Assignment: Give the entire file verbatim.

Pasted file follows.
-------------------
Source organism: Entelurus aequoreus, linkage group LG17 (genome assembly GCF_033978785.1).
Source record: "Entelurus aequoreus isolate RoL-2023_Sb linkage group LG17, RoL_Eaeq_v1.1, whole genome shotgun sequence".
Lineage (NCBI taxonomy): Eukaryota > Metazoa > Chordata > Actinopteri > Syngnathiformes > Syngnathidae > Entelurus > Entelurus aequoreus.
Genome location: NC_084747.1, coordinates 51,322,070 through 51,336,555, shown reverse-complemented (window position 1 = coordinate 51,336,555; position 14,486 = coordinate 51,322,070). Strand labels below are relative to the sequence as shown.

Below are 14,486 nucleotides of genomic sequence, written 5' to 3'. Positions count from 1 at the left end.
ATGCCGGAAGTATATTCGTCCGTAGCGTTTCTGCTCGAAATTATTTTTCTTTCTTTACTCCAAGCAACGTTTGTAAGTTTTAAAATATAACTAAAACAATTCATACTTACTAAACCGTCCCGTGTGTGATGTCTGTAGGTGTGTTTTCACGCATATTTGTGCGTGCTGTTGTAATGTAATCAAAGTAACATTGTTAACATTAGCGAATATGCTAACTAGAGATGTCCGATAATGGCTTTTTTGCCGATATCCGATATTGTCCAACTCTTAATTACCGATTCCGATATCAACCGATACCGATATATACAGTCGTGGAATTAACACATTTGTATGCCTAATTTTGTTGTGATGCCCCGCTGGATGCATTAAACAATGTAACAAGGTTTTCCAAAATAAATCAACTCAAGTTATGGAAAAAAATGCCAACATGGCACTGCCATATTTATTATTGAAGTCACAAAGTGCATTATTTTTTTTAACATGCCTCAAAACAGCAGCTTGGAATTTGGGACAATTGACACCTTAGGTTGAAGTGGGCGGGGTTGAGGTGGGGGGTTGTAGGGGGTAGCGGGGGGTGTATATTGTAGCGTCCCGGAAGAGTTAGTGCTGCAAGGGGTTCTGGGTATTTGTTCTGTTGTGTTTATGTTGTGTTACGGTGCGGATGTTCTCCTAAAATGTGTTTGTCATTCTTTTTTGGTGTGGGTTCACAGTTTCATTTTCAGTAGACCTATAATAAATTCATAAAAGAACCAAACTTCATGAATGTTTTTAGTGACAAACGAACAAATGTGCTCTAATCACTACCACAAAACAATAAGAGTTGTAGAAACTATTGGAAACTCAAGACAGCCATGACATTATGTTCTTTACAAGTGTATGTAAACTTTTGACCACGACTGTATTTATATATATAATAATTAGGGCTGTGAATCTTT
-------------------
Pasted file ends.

Source organism: Entelurus aequoreus, linkage group LG17 (genome assembly GCF_033978785.1).
Source record: "Entelurus aequoreus isolate RoL-2023_Sb linkage group LG17, RoL_Eaeq_v1.1, whole genome shotgun sequence".
Lineage (NCBI taxonomy): Eukaryota > Metazoa > Chordata > Actinopteri > Syngnathiformes > Syngnathidae > Entelurus > Entelurus aequoreus.
Genome location: NC_084747.1, coordinates 51,322,070 through 51,336,555, shown reverse-complemented (window position 1 = coordinate 51,336,555; position 14,486 = coordinate 51,322,070). Strand labels below are relative to the sequence as shown.

Below are 14,486 nucleotides of genomic sequence, written 5' to 3'. Positions count from 1 at the left end.
ATGCCGGAAGTATATTCGTCCGTAGCGTTTCTGCTCGAAATTATTTTTCTTTCTTTACTCCAAGCAACGTTTGTAAGTTTTAAAATATAACTAAAACAATTCATACTTACTAAACCGTCCCGTGTGTGATGTCTGTAGGTGTGTTTTCACGCATATTTGTGCGTGCTGTTGTAATGTAATCAAAGTAACATTGTTAACATTAGCGAATATGCTAACTAGAGATGTCCGATAATGGCTTTTTTGCCGATATCCGATATTGTCCAACTCTTAATTACCGATTCCGATATCAACCGATACCGATATATACAGTCGTGGAATTAACACATTTGTATGCCTAATTTTGTTGTGATGCCCCGCTGGATGCATTAAACAATGTAACAAGGTTTTCCAAAATAAATCAACTCAAGTTATGGAAAAAAATGCCAACATGGCACTGCCATATTTATTATTGAAGTCACAAAGTGCATTATTTTTTTTAACATGCCTCAAAACAGCAGCTTGGAATTTGGGACAATTGACACCTTAGGTTGAAGTGGGCGGGGTTGAGGTGGGGGGTTGTAGGGGGTAGCGGGGGGTGTATATTGTAGCGTCCCGGAAGAGTTAGTGCTGCAAGGGGTTCTGGGTATTTGTTCTGTTGTGTTTATGTTGTGTTACGGTGCGGATGTTCTCCTAAAATGTGTTTGTCATTCTTTTTTGGTGTGGGTTCACAGTTTCATTTTCAGTAGACCTATAATAAATTCATAAAAGAACCAAACTTCATGAATGTTTTTAGTGACAAACGAACAAATGTGCTCTAATCACTACCACAAAACAATAAGAGTTGTAGAAACTATTGGAAACTCAAGACAGCCATGACATTATGTTCTTTACAAGTGTATGTAAACTTTTGACCACGACTGTATTTATATATATAATAATTAGGGCTGTGAATCTTT